Lorenz is not a native, but has lived in Maine since he was 8 years old. He decided to get into the marijuana industry in 2014, two years before the legalization referendum, and became a caregiver in 2016. So far, the medical business is made up of just him and his wife, but he hopes he can expand enough to hire employees once his adult-use business is up and running.
“I have wanted to be a farmer since I was a small child,” Lorenz said. “Now, with state licensing, the opportunity has become a reality. … I have been told that this is the only application for a marijuana store that is a sole proprietorship, and that also did not use a corporate lawyer to do all of the paperwork. I did all of it myself.”
It hasn’t been easy, Lorenz said. He left his job as a special education teacher in 2016 to devote himself to the business full time. He and his wife do it all, from farming to sales, with everything in between. They have poured their life savings into the business and have gotten by on less than $20,000 a year since he gave up his teaching gig.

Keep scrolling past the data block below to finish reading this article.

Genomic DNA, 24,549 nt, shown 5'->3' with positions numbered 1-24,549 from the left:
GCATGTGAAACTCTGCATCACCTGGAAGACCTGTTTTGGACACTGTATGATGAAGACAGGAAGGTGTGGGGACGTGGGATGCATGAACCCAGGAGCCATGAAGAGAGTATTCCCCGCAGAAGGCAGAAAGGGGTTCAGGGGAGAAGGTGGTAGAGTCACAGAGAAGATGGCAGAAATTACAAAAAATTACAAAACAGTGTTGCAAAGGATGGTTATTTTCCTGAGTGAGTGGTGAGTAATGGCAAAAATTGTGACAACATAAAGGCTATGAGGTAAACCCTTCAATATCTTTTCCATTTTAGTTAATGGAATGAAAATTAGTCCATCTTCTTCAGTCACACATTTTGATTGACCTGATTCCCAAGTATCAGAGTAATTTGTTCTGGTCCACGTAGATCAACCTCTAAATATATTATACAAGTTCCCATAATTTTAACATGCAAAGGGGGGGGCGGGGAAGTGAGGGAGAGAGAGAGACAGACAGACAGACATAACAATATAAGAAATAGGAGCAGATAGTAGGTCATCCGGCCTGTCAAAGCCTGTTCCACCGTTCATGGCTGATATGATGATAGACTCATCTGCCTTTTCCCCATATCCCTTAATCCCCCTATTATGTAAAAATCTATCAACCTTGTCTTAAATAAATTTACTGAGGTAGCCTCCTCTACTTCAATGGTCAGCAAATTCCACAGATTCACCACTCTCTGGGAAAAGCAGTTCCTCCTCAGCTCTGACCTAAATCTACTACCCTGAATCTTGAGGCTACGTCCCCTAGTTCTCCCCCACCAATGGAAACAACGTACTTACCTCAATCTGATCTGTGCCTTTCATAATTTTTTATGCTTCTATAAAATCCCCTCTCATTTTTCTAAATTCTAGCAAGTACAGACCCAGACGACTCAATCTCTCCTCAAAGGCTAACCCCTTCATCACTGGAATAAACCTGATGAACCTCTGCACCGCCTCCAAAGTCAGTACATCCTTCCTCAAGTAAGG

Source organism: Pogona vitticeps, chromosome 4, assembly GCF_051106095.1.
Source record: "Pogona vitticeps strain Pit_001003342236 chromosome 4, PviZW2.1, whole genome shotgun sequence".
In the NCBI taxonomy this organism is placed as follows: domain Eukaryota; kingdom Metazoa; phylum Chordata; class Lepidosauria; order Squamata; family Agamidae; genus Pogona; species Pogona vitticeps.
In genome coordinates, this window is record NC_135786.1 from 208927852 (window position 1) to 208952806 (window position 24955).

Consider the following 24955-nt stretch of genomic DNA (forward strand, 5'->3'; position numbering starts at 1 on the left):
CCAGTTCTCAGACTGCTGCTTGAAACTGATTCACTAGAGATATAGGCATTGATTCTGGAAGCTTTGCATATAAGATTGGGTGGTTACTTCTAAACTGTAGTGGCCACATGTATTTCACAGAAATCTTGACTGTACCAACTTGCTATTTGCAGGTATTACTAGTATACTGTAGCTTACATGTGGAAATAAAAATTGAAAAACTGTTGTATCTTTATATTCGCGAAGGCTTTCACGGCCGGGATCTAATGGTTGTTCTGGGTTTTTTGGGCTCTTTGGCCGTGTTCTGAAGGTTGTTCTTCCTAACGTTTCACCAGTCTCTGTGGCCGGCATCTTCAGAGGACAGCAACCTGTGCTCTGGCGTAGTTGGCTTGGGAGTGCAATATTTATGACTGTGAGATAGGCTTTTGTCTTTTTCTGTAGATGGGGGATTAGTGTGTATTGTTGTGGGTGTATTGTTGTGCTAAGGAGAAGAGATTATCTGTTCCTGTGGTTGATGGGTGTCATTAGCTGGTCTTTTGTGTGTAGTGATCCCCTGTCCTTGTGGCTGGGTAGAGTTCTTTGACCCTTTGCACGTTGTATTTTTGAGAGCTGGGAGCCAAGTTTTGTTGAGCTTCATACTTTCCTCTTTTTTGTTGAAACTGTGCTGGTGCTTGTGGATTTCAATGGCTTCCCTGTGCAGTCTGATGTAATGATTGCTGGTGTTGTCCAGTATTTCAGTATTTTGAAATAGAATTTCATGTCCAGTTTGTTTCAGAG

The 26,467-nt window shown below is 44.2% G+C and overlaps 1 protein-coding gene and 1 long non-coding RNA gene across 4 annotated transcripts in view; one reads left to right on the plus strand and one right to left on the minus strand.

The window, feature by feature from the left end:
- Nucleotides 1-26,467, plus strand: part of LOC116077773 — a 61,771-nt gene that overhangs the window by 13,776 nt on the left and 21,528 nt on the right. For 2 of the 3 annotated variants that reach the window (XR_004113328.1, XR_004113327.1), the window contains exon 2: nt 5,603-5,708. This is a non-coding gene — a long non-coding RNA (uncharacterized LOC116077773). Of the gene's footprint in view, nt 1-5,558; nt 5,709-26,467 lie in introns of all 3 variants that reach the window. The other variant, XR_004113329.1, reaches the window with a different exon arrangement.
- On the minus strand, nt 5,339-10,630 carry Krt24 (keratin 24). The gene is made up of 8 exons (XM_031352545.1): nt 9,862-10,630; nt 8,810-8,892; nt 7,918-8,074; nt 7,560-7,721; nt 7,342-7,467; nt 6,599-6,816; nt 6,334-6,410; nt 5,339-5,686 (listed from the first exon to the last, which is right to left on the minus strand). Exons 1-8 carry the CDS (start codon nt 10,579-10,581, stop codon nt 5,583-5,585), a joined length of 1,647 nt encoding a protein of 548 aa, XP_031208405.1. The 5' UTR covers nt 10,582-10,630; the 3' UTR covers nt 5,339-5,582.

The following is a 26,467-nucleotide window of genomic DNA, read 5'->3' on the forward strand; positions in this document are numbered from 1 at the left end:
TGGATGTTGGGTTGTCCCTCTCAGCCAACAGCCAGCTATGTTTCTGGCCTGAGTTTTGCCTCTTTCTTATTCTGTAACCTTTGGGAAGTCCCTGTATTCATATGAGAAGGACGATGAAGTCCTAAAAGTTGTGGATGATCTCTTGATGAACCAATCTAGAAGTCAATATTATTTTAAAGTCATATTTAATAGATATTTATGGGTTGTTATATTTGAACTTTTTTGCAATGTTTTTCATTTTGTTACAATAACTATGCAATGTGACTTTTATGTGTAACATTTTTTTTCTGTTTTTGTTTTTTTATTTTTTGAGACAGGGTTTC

“We are a mom-and-pop shop,” Lorenz said Tuesday after learning Sweet Relief was one of only two retail stops licensed. “With perseverance and dedication to put this marijuana business first, I dream of making a living and being gainfully self-employed. This is a true Cinderella story, and hard work has been my magic stagecoach.”
Though Maine state law requires marijuana stores to be owned by four-year Maine residents, the Office of Marijuana Policy agreed not to enforce the residency requirement after the preferential treatment was challenged in the courts as unconstitutional. Still, the issue of who owns and profits from Maine’s cannabis industry remains a hot-button issue.